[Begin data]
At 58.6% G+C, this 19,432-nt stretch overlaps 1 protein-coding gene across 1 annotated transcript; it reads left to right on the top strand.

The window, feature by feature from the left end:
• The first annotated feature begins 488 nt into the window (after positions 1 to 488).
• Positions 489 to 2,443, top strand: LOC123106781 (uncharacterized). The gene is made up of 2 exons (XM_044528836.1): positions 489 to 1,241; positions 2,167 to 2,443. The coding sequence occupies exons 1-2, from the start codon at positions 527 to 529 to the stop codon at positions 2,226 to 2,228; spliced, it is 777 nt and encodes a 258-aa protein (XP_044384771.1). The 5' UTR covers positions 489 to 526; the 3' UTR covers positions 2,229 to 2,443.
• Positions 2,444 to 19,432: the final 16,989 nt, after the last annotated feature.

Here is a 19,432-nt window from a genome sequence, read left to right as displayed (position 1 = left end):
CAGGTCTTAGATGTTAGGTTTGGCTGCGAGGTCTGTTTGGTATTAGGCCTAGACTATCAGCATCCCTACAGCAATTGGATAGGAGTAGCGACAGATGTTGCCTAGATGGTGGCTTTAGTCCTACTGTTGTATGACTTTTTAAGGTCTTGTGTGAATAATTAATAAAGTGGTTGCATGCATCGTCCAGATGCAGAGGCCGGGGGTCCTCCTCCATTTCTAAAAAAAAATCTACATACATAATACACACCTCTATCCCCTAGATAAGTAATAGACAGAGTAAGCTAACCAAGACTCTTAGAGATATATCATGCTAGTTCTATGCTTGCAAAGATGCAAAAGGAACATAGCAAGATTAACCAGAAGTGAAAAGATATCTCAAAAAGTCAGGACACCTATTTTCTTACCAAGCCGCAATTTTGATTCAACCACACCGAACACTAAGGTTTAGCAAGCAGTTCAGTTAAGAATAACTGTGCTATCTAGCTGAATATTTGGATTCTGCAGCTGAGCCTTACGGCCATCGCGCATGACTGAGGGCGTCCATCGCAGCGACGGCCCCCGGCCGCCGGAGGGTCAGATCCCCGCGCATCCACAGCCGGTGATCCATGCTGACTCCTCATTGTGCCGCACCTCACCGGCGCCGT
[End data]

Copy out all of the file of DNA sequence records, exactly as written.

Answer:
At 58.6% G+C, this 19,432-nt stretch overlaps 1 protein-coding gene across 1 annotated transcript; it reads left to right on the top strand.

The window, feature by feature from the left end:
• The first annotated feature begins 488 nt into the window (after positions 1 to 488).
• Positions 489 to 2,443, top strand: LOC123106781 (uncharacterized). The gene is made up of 2 exons (XM_044528836.1): positions 489 to 1,241; positions 2,167 to 2,443. The coding sequence occupies exons 1-2, from the start codon at positions 527 to 529 to the stop codon at positions 2,226 to 2,228; spliced, it is 777 nt and encodes a 258-aa protein (XP_044384771.1). The 5' UTR covers positions 489 to 526; the 3' UTR covers positions 2,229 to 2,443.
• Positions 2,444 to 19,432: the final 16,989 nt, after the last annotated feature.

Here is a 19,432-nt window from a genome sequence, read left to right as displayed (position 1 = left end):
CAGGTCTTAGATGTTAGGTTTGGCTGCGAGGTCTGTTTGGTATTAGGCCTAGACTATCAGCATCCCTACAGCAATTGGATAGGAGTAGCGACAGATGTTGCCTAGATGGTGGCTTTAGTCCTACTGTTGTATGACTTTTTAAGGTCTTGTGTGAATAATTAATAAAGTGGTTGCATGCATCGTCCAGATGCAGAGGCCGGGGGTCCTCCTCCATTTCTAAAAAAAAATCTACATACATAATACACACCTCTATCCCCTAGATAAGTAATAGACAGAGTAAGCTAACCAAGACTCTTAGAGATATATCATGCTAGTTCTATGCTTGCAAAGATGCAAAAGGAACATAGCAAGATTAACCAGAAGTGAAAAGATATCTCAAAAAGTCAGGACACCTATTTTCTTACCAAGCCGCAATTTTGATTCAACCACACCGAACACTAAGGTTTAGCAAGCAGTTCAGTTAAGAATAACTGTGCTATCTAGCTGAATATTTGGATTCTGCAGCTGAGCCTTACGGCCATCGCGCATGACTGAGGGCGTCCATCGCAGCGACGGCCCCCGGCCGCCGGAGGGTCAGATCCCCGCGCATCCACAGCCGGTGATCCATGCTGACTCCTCATTGTGCCGCACCTCACCGGCGCCGT